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One Refugee Couple, Dozens of Entrepreneurial Stories

Nadia Kasvin came to the United States under the terms of the Lautenberg Amendment, a 1989 policy that allowed Jews and other religious minorities facing persecution in the former Soviet Union to seek asylum in America. Three years after applying, and after numerous background checks and interviews, Kasvin and her husband, who had family in the United States, were granted entry in 1993.

Kasvin’s husband, trained as a mechanical engineer in Ukraine, began working in information technology, a field in which there’s a growing need for skilled workers in the United States, and eventually he launched his own company. DotX Technologies, which provides IT support to businesses and organizations in Columbus, Ohio, now has a dozen employees and annual revenue of $1.5 million. It is one of nearly 1,800 businesses in the metropolitan area — and one of 2.9 million in the nation — that is owned by a foreign-born entrepreneur, part of a large network of critical job creators in recent years. From 1996 to 2011, the rate at which immigrants founded new businesses grew by 50 percent, while the rate at which U.S.-born entrepreneurs did so actually declined, by 10 percent. By 2007, the most recent year for which figures are available, businesses owned by immigrants or refugees employed more than 5.9 million American workers.

Were it only for Kasvin’s husband’s work, the couple might be considered somewhat typical immigrant business owners. But Kasvin has taken their desire to succeed a step further: She now helps other refugees who are new to the United States assimilate so they can quickly become self-sufficient and productive. Although trained as a teacher in her homeland, Kasvin in 2003 founded US Together, a statewide not-for-profit mutual assistance agency that helps refugees learn job skills, financial literacy, English, and more. With three offices across Ohio, US Together now has more than 30 employees.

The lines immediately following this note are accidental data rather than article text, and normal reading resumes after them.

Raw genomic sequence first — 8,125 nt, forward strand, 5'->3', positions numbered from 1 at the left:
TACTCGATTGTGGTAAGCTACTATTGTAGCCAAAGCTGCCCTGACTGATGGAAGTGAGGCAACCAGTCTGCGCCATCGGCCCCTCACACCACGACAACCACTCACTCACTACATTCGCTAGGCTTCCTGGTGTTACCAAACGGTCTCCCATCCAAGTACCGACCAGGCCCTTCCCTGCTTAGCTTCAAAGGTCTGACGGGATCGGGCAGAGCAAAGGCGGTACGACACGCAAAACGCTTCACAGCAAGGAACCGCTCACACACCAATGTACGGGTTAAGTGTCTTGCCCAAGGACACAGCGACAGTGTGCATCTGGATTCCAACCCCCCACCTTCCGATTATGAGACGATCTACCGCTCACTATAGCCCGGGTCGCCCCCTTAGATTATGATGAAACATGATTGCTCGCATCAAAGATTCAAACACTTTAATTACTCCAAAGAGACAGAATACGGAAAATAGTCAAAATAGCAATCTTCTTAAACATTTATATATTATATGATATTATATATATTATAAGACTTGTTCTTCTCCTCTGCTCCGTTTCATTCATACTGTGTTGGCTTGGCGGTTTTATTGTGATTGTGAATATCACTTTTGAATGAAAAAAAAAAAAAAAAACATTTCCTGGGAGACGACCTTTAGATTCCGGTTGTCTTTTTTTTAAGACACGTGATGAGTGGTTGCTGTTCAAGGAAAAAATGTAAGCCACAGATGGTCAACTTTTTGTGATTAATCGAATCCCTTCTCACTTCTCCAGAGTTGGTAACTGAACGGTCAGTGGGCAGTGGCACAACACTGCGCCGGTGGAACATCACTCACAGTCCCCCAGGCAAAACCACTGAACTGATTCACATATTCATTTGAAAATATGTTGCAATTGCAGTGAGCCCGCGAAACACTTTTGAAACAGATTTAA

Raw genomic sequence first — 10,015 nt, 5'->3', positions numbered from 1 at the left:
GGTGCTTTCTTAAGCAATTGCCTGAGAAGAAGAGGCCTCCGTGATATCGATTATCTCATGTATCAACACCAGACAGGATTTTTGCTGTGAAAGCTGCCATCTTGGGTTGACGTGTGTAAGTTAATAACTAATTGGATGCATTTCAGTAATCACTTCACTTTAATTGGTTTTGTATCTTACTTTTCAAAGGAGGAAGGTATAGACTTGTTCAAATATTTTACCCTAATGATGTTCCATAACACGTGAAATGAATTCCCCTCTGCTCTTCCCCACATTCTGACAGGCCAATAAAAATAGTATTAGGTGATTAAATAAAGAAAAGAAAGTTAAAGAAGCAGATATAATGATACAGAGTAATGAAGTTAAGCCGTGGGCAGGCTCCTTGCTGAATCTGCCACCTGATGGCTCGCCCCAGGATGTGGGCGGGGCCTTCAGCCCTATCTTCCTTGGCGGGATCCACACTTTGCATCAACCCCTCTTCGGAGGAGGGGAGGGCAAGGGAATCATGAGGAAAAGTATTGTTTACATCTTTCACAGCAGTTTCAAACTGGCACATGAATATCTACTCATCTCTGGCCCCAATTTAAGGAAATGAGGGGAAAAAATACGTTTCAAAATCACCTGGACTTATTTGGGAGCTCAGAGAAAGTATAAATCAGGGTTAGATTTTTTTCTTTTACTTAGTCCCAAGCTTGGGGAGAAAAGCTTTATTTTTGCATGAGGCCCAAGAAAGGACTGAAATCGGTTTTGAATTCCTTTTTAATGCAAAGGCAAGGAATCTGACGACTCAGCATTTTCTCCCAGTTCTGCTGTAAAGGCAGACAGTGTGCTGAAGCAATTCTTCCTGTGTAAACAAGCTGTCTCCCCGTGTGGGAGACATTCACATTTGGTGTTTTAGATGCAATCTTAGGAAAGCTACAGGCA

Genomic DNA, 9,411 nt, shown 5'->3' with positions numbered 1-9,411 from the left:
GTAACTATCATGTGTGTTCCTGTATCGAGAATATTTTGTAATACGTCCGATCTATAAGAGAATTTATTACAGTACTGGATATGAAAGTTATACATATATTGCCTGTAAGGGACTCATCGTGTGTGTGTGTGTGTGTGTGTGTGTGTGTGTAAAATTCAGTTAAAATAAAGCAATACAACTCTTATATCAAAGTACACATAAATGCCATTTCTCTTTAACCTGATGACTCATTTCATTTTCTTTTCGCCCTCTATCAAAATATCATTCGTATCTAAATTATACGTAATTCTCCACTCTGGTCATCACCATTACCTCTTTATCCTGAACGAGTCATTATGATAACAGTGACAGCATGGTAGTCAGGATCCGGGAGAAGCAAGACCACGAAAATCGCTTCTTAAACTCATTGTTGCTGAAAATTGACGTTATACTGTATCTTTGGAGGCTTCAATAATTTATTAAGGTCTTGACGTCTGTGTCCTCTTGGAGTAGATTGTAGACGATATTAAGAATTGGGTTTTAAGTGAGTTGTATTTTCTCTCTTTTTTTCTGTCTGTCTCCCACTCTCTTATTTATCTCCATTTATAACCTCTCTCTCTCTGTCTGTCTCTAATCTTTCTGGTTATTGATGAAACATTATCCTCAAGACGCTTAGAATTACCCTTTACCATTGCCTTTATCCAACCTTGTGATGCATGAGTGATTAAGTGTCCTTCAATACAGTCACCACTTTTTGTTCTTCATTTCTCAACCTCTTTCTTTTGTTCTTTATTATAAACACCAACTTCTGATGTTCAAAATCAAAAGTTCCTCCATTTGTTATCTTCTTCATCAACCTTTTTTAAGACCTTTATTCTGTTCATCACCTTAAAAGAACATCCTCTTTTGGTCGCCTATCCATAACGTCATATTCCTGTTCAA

Those employees, in turn, help newcomers to best contribute to the U.S. economy. For example, studies show that a lack of English skills is the largest contributor to underemployment and a major contributor to unemployment in the immigrant population. Combined, these factors rob the U.S. economy of tens of billions of dollars in spending power and deprive federal and state governments of billions of dollars in annual tax revenue. One study found that an estimated 1.9 million high-skilled immigrants are underemployed, leading to an annual loss of $39.4 billion in earnings and $10.2 billion in tax payments.

Once our stories are known and our desire for independence is understood, barriers disappear and our similarities trump any differences.

For her work, Kasvin was honored by the White House in 2015 as a Champion of Change for World Refugees. “I have dedicated my life in this new country to helping refugees and immigrants be successful,” she writes in an event page. “Yet sometimes my greatest hurdle is changing local attitudes toward the people I serve.  Many have never met someone born in another country. They may not know our plight, our hard work ethic, our family story or our struggle to succeed in our new country. But once our stories are known and our desire for independence is understood, barriers disappear and our similarities trump any differences.”

She goes on to relay the stories of refugees from around the globe who have come through her organization and gone on to start their own small businesses. “Not many people fully appreciate the economic impact of new Americans,” continues Kasvin, whose organization found that 13.6 percent of employed refugees in the greater Columbus area are business owners, a rate that’s more than twice that of the population as a whole. “I have heard enough stories to know the numbers [of successful refugees] would impress.”

Kasvin appreciates that immigration policy is complicated, and that newcomers must be carefully screened, but she says the process could be streamlined. Currently all refugee processing takes place overseas, in the very countries where people face constant danger. “Fewer than 1 percent of those who are eligible for refugee status are granted it,” Kasvin says. “But when the process can take up to three years, every day counts. We must find a way to speed this up.”

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